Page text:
July 19, 2011
Jim Johnson As A Starter?
Lost in the weekend shuffle was a note from Jeff Zrebiec:
Trying Johnson in the rotation presents a more creative and potentially rewarding experience than throwing around cash in the free agent market in hopes of landing a starting pitcher. Teams like the Rangers and Cardinals have benefited from moving C.J. Wilson, Alexi Ogando, and Kyle McClellan to the rotation lately, so the Orioles would not be treading on new ground. Still, moving a reliever to the rotation isn’t a guarantee to work. There are things, like violent deliveries and a dearth of quality pitches, that just will not work over extended outings.
The first aspect you have to look at with Johnson is whether his stuff can play up multiple times through the order, holds up from a quality perspective, and if he has enough to get out batters of both hands. PITCHf/x data has Johnson tossing a fastball at an average speed of 94 miles per hour since the beginning of the 2008 season. The pitch has good sink, as illustrated in his impressive groundball rates that have sat about 50 percent dating back throughout his big league career.
To complement the fastball, Johnson has a curveball and changeup. On paper, that gives Johnson enough weaponry to win battles with batters of either hand. Such an assertion is backed in the stats, as Johnson’s career OPS versus lefties and righties are nearly identical (LHB: 682, RHB: 685) in nearly the same amount of exposure (righties have 29 more plate appearances against him).
The arsenal is only part of the pitcher’s framework that has to be approved before considering a move to the rotation. The body and delivery is another. Johnson isn’t a pitcher with a gimmick windup, however he is a pitcher with a history of arm issues. In 2010 alone, he missed more than 100 days due to a sprained UCL. Before that, he missed time due to right forearm and shoulder issues. The video below contains a few pitches, thus giving a reinforcement to the stuff comments and a look at Johnson’s delivery:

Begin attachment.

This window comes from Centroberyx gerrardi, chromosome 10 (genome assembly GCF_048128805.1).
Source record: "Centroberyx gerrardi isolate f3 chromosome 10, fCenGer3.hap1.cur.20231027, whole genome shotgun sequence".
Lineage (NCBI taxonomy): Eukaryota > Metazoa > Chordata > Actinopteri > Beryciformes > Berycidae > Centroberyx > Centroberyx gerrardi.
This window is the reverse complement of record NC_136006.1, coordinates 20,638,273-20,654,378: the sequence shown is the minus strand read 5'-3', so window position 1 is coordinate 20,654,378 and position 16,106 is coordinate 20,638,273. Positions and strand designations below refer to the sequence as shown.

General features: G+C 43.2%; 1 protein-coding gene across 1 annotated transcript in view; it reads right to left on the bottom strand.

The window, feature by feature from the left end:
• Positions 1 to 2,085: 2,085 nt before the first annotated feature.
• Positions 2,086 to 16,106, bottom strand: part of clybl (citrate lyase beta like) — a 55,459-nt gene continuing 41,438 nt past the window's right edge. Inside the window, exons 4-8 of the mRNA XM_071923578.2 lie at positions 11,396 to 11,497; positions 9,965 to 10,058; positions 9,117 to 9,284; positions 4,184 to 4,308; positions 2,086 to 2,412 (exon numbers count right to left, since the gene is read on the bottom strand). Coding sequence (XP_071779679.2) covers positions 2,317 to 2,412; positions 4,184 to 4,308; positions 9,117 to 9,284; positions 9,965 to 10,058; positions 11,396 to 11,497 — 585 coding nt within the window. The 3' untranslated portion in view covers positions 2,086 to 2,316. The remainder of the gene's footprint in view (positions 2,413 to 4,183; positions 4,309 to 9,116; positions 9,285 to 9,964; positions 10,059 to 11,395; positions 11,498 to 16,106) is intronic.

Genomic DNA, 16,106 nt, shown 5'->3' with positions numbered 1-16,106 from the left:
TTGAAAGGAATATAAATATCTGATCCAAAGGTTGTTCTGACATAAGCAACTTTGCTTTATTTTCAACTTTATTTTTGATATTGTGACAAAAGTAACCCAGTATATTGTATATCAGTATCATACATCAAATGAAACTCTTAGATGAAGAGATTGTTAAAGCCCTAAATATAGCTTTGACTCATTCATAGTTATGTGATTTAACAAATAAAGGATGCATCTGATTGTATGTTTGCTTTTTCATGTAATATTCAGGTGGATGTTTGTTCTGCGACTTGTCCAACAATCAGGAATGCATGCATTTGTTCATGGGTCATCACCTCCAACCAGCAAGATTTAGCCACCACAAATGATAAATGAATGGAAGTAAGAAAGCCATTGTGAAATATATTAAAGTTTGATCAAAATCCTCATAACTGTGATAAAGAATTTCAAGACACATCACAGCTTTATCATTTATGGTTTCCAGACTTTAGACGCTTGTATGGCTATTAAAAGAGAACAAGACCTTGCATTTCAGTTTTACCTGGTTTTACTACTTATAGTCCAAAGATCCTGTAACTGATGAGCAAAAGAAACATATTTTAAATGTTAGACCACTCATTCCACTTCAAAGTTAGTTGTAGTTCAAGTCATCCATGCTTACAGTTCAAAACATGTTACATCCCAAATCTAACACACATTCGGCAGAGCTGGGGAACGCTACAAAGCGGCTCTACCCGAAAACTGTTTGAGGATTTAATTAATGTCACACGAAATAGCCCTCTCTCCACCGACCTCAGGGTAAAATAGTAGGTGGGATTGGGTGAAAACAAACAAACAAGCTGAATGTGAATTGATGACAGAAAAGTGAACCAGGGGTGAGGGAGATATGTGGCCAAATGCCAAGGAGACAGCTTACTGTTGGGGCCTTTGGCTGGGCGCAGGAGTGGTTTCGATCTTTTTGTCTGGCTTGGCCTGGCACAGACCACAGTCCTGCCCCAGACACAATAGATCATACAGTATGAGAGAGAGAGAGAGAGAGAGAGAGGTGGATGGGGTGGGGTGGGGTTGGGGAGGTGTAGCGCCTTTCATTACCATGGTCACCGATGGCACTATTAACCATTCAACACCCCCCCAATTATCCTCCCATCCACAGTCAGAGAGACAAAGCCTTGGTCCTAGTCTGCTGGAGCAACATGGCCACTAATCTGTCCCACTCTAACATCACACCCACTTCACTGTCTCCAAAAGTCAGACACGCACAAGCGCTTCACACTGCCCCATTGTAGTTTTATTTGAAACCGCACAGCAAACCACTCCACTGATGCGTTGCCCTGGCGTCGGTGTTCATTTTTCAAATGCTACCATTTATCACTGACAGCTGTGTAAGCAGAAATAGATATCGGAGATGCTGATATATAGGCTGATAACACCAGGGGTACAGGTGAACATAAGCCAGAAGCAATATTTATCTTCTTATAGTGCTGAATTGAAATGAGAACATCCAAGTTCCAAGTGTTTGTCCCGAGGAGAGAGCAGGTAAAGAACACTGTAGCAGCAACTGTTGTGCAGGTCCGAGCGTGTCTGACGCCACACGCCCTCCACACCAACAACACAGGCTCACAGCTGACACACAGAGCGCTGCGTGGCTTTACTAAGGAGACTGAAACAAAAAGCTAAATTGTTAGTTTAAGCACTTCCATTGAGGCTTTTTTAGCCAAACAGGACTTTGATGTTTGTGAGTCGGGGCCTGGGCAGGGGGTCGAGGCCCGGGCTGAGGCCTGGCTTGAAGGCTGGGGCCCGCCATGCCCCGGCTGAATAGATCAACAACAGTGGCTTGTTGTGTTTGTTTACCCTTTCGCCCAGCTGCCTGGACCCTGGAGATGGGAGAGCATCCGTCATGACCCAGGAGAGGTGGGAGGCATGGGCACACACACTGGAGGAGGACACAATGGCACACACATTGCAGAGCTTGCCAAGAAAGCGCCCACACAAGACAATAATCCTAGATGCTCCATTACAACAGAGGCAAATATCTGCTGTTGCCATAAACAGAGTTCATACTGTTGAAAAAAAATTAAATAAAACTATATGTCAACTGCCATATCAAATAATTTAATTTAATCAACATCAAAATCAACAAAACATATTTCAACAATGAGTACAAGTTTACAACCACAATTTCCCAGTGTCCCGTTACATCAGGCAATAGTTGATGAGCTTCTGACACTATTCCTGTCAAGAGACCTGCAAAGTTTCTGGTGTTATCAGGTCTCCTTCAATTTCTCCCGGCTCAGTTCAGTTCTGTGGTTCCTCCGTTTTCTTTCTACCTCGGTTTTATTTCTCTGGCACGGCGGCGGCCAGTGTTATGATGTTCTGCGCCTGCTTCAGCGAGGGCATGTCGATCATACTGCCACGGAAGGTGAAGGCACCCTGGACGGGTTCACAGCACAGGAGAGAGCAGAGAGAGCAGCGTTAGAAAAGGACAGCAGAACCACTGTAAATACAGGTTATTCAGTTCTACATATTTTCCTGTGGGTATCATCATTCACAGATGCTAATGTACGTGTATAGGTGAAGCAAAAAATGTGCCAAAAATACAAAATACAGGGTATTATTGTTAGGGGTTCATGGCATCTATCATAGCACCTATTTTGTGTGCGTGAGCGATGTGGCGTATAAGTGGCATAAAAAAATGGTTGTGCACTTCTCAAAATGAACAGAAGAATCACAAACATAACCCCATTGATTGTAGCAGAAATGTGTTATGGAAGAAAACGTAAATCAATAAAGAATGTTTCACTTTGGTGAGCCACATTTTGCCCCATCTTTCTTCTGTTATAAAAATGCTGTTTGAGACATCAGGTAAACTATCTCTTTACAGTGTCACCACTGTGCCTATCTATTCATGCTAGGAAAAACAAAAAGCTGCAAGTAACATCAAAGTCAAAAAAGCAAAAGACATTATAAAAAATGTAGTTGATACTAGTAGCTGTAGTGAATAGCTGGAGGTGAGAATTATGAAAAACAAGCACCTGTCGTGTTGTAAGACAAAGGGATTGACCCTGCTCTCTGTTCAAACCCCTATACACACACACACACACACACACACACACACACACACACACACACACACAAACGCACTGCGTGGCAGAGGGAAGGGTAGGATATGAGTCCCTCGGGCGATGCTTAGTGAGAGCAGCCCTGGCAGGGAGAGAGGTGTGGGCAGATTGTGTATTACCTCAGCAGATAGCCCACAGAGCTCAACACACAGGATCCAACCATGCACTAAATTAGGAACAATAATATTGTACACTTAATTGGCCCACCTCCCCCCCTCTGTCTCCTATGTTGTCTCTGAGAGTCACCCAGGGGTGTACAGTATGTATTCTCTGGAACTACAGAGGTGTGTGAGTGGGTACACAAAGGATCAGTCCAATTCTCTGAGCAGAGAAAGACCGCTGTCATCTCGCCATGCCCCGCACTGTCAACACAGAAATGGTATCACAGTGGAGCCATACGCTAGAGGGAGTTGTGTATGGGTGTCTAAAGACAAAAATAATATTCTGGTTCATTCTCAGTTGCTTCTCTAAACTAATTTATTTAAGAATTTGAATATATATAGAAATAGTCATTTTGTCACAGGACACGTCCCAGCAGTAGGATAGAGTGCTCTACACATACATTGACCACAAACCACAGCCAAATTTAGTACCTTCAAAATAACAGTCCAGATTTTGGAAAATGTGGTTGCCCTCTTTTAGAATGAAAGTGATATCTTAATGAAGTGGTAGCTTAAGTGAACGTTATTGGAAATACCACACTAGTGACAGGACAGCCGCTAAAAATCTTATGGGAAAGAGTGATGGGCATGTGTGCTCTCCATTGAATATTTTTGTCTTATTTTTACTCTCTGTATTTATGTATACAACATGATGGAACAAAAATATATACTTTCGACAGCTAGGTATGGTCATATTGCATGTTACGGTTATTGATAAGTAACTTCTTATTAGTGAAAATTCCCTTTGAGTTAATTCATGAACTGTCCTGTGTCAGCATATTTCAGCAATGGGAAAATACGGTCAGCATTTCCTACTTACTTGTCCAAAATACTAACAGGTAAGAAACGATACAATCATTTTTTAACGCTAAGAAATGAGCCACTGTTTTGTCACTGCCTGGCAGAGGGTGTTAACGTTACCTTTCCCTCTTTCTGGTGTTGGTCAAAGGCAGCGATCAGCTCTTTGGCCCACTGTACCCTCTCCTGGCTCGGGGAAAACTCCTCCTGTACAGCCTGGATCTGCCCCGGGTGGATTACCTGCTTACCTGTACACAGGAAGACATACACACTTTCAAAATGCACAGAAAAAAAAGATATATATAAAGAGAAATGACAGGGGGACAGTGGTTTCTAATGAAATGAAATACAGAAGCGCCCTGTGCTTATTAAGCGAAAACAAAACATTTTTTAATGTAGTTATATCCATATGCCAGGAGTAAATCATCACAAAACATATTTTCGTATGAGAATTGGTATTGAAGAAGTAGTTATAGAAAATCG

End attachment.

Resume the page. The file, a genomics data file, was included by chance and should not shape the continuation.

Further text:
The last big hurdle is deciding whether Johnson is a good enough reliever to think he could withstand a statistical decline yet still prove valuable. The Rule of 17 generates some basic translations that provide a baseline expectations for what a pitcher moving into a new role can expect. The components are simple. A reliever moving to the rotation should expect his earned run average to increase by a run, his strikeout rate to dip by 17 percent, his walk rate to remain static, his home run per contacted plate appearance rate to increase by 17 percent, and his batting average on balls in play to increase by 17 points. Like so:
Those peripherals are most similar to pitchers like Jo-Jo Reyes, Dustin Moseley, and Jason Marquis. A trio of unsexy names, but consider that a 4.42 earned run average would give Johnson the second-best earned run average amongst Orioles starters—and that’s only if you still count Zach Britton. The usual disclaimers still apply: Johnson could outpitch the baseline; the cascading effects of trying to replace Johnson in the pen; the opportunity cost of Johnson taking a rotation spot instead of a younger starter and on and on and on. It's just hard to think the downside associated with having Johnson start exceeds the upside.